The Michigan Affirmative Action Cases / Edition 1by Barbara A. Perry
Pub. Date: 07/17/2007
Publisher: University Press of Kansas
In its controversial Bakke decision of 1978, the Supreme Court upheld racial and ethnic diversity in university admissions—but it was not to be the last word on the matter. When Jennifer Gratz and Barbara Grutter challenged the University of Michigan's admission policies because they were passed over in favor of ostensibly less-qualified minority applicants,
In its controversial Bakke decision of 1978, the Supreme Court upheld racial and ethnic diversity in university admissions—but it was not to be the last word on the matter. When Jennifer Gratz and Barbara Grutter challenged the University of Michigan's admission policies because they were passed over in favor of ostensibly less-qualified minority applicants, the Court was once again compelled to address affirmative action.
Barbara Perry takes readers behind the scenes to tell the riveting story of how the two rejected applicants allied with conservative interest groups in an attempt to overturn affirmative action programs in higher education-and how in a 5-4 decision Justice Sandra Day O'Connor provided the decisive vote reaffirming Bakke. While the plaintiffs argued that their rights to equal protection under the Fourteenth Amendment and Title VI of the Civil Rights Act had been violated, the Court in 2003 disagreed and upheld the constitutionality of affirmative action, citing the goal of diversity as a legitimate state interest but also making it clear that there were limits to that interest and the policies to implement it.
Drawing on interviews with key figures in the litigation, Perry follows the twists and turns of the district and appellate cases, then reveals the inside story of how Justice O'Connor joined her liberal colleagues to uphold the use of race in university admissions and thereby establish an important new precedent. Perry provides a play-by-play account of the dramatic oral arguments before the Court, explains how the Court's decisions emerged, and reveals how Justice O'Connor's personal, professional, and judicial background brought her to that pivotal moment in legal history.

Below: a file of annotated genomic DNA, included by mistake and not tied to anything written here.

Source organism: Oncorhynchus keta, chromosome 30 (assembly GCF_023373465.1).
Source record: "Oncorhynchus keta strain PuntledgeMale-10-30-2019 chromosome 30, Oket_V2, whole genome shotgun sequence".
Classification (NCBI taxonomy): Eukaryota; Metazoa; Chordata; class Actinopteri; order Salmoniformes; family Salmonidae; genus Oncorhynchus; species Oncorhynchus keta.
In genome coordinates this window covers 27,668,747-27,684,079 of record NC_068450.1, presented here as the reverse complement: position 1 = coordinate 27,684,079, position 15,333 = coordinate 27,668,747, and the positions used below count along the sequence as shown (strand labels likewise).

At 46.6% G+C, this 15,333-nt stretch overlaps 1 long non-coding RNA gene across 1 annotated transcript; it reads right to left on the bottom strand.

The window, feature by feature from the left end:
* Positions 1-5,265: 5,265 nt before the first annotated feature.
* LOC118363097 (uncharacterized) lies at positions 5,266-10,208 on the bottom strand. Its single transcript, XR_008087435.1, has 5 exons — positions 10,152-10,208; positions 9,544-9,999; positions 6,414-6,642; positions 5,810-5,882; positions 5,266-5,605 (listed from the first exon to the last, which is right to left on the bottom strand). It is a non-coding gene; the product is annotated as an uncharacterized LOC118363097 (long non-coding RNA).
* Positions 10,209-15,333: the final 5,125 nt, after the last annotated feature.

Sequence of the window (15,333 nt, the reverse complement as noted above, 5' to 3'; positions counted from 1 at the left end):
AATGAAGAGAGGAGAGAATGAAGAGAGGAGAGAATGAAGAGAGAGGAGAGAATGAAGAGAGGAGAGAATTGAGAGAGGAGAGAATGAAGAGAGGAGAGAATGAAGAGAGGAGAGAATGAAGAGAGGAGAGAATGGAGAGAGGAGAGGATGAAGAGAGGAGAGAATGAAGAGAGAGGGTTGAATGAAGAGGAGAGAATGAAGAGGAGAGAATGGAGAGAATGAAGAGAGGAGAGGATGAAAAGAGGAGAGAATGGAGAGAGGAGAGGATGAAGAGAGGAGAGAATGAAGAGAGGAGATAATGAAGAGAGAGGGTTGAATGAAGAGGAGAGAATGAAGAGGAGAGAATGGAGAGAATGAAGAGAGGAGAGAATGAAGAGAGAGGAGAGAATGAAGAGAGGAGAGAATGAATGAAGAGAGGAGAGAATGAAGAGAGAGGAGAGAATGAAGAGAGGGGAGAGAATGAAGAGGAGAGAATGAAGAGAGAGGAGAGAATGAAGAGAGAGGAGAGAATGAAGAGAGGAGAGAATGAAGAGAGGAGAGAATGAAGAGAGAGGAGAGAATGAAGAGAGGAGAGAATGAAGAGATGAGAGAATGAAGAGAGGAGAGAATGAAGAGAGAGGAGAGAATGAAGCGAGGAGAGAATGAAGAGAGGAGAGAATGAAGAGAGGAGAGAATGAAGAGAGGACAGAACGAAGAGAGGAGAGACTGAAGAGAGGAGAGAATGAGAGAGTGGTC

As Perry shows, the Supreme Court's decisions frustrated both conservatives and civil rights advocates, who continue to battle each other when anti-affirmative action initiatives appear on state ballots. Her compelling study helps us understand why affirmative action remains one of our most hotly contested issues.
Table of Contents
Editors' Preface ix
"An American Dilemma": Racial Politics in the Pre-Bakke Era 1
Bakke to the Future: Affirmative Action Precedents 21
Admission Denied: The University of Michigan Rejects Jennifer Gratz and Barbara Grutter 43
"Can We Sue?": Gratz and Grutter Go to Court 63
"All the Way to the Supreme Court": Briefs for the Justices 87
"Jim Crow, Hell No!": Oral Argument at the U.S. Supreme Court 109
"Diversity Is a Compelling State Interest": Justice Sandra Day O'Connor Upholds Affirmative Action 135
"Affirmative Reaction": In the Wake of Gratz and Grutter 157
Relevant Cases 183
Bibliographic Essay 185
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